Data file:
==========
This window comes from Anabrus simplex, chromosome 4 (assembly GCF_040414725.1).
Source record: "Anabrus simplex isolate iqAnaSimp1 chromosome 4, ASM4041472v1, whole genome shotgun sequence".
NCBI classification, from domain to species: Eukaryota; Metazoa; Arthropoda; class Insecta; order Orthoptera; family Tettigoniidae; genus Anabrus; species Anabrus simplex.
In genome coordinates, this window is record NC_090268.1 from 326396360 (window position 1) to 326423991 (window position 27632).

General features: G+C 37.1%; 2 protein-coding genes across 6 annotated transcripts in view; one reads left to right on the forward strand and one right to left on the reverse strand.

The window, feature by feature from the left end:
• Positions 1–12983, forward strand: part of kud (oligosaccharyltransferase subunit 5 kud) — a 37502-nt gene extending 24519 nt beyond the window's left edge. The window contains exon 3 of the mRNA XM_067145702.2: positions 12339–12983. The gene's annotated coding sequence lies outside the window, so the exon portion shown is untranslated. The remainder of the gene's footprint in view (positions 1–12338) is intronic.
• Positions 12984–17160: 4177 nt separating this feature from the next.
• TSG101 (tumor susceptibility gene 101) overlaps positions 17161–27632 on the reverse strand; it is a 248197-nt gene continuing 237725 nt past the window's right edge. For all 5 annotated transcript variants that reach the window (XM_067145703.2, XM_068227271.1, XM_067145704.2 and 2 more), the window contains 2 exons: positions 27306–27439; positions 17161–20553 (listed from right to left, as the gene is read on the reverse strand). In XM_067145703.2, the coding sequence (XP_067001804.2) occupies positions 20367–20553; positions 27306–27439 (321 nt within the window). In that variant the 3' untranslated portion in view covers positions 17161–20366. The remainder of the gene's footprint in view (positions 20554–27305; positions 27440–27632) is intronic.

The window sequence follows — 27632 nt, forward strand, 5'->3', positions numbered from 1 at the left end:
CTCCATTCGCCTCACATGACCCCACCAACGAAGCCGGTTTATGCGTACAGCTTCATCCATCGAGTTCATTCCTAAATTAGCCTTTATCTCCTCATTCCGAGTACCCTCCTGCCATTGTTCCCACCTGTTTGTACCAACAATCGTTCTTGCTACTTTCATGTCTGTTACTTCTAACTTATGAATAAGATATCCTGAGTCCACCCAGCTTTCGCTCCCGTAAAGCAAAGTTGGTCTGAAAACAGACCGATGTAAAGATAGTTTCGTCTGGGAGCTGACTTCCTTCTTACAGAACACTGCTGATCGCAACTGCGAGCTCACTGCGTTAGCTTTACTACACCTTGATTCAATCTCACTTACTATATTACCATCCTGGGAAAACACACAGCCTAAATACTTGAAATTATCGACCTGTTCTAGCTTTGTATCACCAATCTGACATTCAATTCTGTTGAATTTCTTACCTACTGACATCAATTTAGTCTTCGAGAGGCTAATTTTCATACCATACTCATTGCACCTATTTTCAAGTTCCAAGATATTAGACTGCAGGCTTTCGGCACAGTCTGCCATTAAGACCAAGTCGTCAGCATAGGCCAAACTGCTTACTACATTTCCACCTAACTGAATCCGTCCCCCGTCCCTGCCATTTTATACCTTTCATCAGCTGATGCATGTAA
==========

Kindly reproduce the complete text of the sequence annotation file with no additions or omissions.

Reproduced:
This window comes from Anabrus simplex, chromosome 4 (assembly GCF_040414725.1).
Source record: "Anabrus simplex isolate iqAnaSimp1 chromosome 4, ASM4041472v1, whole genome shotgun sequence".
NCBI classification, from domain to species: Eukaryota; Metazoa; Arthropoda; class Insecta; order Orthoptera; family Tettigoniidae; genus Anabrus; species Anabrus simplex.
In genome coordinates, this window is record NC_090268.1 from 326396360 (window position 1) to 326423991 (window position 27632).

General features: G+C 37.1%; 2 protein-coding genes across 6 annotated transcripts in view; one reads left to right on the forward strand and one right to left on the reverse strand.

The window, feature by feature from the left end:
• Positions 1–12983, forward strand: part of kud (oligosaccharyltransferase subunit 5 kud) — a 37502-nt gene extending 24519 nt beyond the window's left edge. The window contains exon 3 of the mRNA XM_067145702.2: positions 12339–12983. The gene's annotated coding sequence lies outside the window, so the exon portion shown is untranslated. The remainder of the gene's footprint in view (positions 1–12338) is intronic.
• Positions 12984–17160: 4177 nt separating this feature from the next.
• TSG101 (tumor susceptibility gene 101) overlaps positions 17161–27632 on the reverse strand; it is a 248197-nt gene continuing 237725 nt past the window's right edge. For all 5 annotated transcript variants that reach the window (XM_067145703.2, XM_068227271.1, XM_067145704.2 and 2 more), the window contains 2 exons: positions 27306–27439; positions 17161–20553 (listed from right to left, as the gene is read on the reverse strand). In XM_067145703.2, the coding sequence (XP_067001804.2) occupies positions 20367–20553; positions 27306–27439 (321 nt within the window). In that variant the 3' untranslated portion in view covers positions 17161–20366. The remainder of the gene's footprint in view (positions 20554–27305; positions 27440–27632) is intronic.

The window sequence follows — 27632 nt, forward strand, 5'->3', positions numbered from 1 at the left end:
CTCCATTCGCCTCACATGACCCCACCAACGAAGCCGGTTTATGCGTACAGCTTCATCCATCGAGTTCATTCCTAAATTAGCCTTTATCTCCTCATTCCGAGTACCCTCCTGCCATTGTTCCCACCTGTTTGTACCAACAATCGTTCTTGCTACTTTCATGTCTGTTACTTCTAACTTATGAATAAGATATCCTGAGTCCACCCAGCTTTCGCTCCCGTAAAGCAAAGTTGGTCTGAAAACAGACCGATGTAAAGATAGTTTCGTCTGGGAGCTGACTTCCTTCTTACAGAACACTGCTGATCGCAACTGCGAGCTCACTGCGTTAGCTTTACTACACCTTGATTCAATCTCACTTACTATATTACCATCCTGGGAAAACACACAGCCTAAATACTTGAAATTATCGACCTGTTCTAGCTTTGTATCACCAATCTGACATTCAATTCTGTTGAATTTCTTACCTACTGACATCAATTTAGTCTTCGAGAGGCTAATTTTCATACCATACTCATTGCACCTATTTTCAAGTTCCAAGATATTAGACTGCAGGCTTTCGGCACAGTCTGCCATTAAGACCAAGTCGTCAGCATAGGCCAAACTGCTTACTACATTTCCACCTAACTGAATCCGTCCCCCGTCCCTGCCATTTTATACCTTTCATCAGCTGATGCATGTAA